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People around the world purchase insurance to protect themselves against unanticipated accidents and disasters that can lead to financial ruin. Mortgage companies can require homeowner's insurance to buy a house, but most insurance policies aren't mandatory. More than 91% of Americans have health insurance, an estimated 95% of homeowners have home insurance, and 59% of people have some form of life insurance.
Besides the most common policies like health and life insurance, people are insuring their most valuable assets, but those assets may not be what you expect. In 2006, David Beckham reportedly took out one of the largest personal insurance policies of any sports player when he insured his legs and feet for $195 million. Cristiano Ronaldo later followed suit, insuring his legs for about $144 million.
To insure one's legs requires a niche insurance market. Famed insurance company Lloyd's of London is an insurance and reinsurance market that is known for its unusual and outrageous policies. Lloyd's has worked with athletes, celebrities, pioneers, and more to insure monkeys, space satellites, and even their clients' smiles for decades. Despite how unique the policy is, the goal remains the same: To protect against undue or unexpected financial disasters.
To uncover other surprising insurance policies, the analysts at Stacker scoured the web to compile a list of 15 insurance policies you didn't know existed. The list is ranked in alphabetical order and covers some of the craziest insurance policies offered to clients around the world.
While some policies on the list protect uniquely valuable assets, other policies are based on science fiction. From insuring unusual body parts to protecting couples' broken hearts (and wallets), check out the 15 insurance policies you didn't know existed.
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When the sky is literally falling, homeowners can insure their property from damage caused by plummeting asteroids, meteors, or satellites. Good news is, most home insurance and life insurance policies already protect against falling objects, so families don't need a separate policy should an asteroid turn toward their home.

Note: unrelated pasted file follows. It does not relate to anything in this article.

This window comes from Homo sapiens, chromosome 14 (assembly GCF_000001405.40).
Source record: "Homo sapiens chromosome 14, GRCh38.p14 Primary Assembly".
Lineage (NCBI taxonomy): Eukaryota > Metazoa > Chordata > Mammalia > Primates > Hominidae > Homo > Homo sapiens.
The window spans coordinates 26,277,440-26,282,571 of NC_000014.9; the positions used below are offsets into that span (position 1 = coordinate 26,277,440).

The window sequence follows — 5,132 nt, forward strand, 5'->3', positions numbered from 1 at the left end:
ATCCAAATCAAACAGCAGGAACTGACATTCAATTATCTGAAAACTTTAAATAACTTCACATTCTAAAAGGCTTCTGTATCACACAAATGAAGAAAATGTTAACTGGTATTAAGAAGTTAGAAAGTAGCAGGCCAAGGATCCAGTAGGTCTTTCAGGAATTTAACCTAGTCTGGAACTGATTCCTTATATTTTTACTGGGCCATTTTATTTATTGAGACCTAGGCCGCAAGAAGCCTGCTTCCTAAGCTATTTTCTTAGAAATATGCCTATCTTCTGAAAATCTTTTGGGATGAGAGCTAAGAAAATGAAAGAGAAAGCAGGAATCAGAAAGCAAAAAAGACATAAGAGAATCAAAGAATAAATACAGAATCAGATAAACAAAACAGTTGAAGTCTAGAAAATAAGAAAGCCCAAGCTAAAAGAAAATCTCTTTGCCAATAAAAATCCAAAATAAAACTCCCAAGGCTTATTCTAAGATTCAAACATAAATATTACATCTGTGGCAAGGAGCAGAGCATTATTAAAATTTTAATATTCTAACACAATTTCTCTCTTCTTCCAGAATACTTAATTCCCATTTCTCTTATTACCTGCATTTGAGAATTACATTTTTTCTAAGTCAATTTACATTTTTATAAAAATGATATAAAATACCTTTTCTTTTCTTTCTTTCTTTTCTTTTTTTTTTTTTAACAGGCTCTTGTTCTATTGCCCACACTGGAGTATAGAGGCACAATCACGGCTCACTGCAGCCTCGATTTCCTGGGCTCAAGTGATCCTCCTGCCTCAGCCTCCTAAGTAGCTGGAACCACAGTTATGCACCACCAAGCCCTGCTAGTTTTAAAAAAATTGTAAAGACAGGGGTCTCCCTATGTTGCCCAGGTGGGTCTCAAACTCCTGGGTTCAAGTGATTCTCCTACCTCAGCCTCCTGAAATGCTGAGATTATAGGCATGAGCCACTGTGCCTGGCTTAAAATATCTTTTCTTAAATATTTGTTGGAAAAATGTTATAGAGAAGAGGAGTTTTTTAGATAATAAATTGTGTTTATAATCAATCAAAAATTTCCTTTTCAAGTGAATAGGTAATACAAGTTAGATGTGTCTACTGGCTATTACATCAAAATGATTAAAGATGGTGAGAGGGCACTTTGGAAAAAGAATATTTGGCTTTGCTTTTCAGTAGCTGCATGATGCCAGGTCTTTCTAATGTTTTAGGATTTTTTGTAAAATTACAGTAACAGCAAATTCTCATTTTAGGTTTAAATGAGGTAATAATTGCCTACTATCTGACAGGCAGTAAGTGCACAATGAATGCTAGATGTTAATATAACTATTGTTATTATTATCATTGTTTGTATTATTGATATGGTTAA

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Some athletes and celebrities have insured their money-making body parts for millions of dollars. Heidi Klum insured her legs for $2 million, Bruce Springsteen reportedly protected his voice to the tune of £3.5 million, and Holly Madison insured her breasts for $1 million.
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According to the Knot, in 2016, Americans spent an average of over $35,000 on their weddings. To protect their investment, some couples have purchased “change of heart” insurance, a policy that reimburses sunk costs of canceled weddings. Companies including Wedsure provide this unique insurance along with other nuptial-related policies to protect against cancellations, postponements, or damaged photos.
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Often called hole-in-one insurance, contest insurance protects businesses from paying for the prizes they offer to contestants. Many golf tournaments offer expensive awards—think new cars or lump sums of cash—to competitors who make a hole in one. If a business pays the insurance premium, it wouldn't have to pay for the prize if a competitor sinks a hole in one.
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Lloyd's of London reportedly insured a confident comedy troupe. The group bought an insurance policy to protect them against the possibility of their audience dying of laughter. So far, there's been no word on whether this policy has seen a payout.
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Lloyd's of London has insured mustaches and beards alike. In 1992, a famous Santa Claus insured his white beard, and Merv Hughes, an Australian cricket player, reportedly insured his mustache for $360,000.
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For operators of Halloween-themed attractions, insuring against injury or worse is a requirement. This niche insurance covers accidents and injuries to visitors and employees for things like haunted houses, Halloween events, zombie runs, mud zombie runs, corn mazes, pumpkin patches, zombie paintball, haunted hayrides, and escape games.
Lloyd's of London has insured pioneers' intrepid journeys around the world. From an American girl who swam the English Channel to a group of Englishmen who attempted to cross Antarctica during winter, Lloyd's policies have covered many human endeavors.
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Sometimes an employee's business impact is so vital that if the employee dies the company dies with them. In these cases, businesses can take out key-person insurance, a policy that provides a payout after the death of an integral person.
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Some insurance companies offer clients kidnapping and ransom insurance to protect against kidnapping, extortion, hijackings, and more. Industries that may consider adding this coverage include aviation, oil and gas, and NGOs.
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Multiple-birth insurance gives expecting parents a paycheck if they have more than one child at once. Parents must take out the policy before the 11th week of pregnancy, or before the first ultrasound.
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Rowdy party goers are known to cause problems. Hosts looking to protect themselves from accidents caused by unruly guests may buy event liability insurance. These policies can cover damages caused by inebriated guests, injuries after someone leaves an event, and more.
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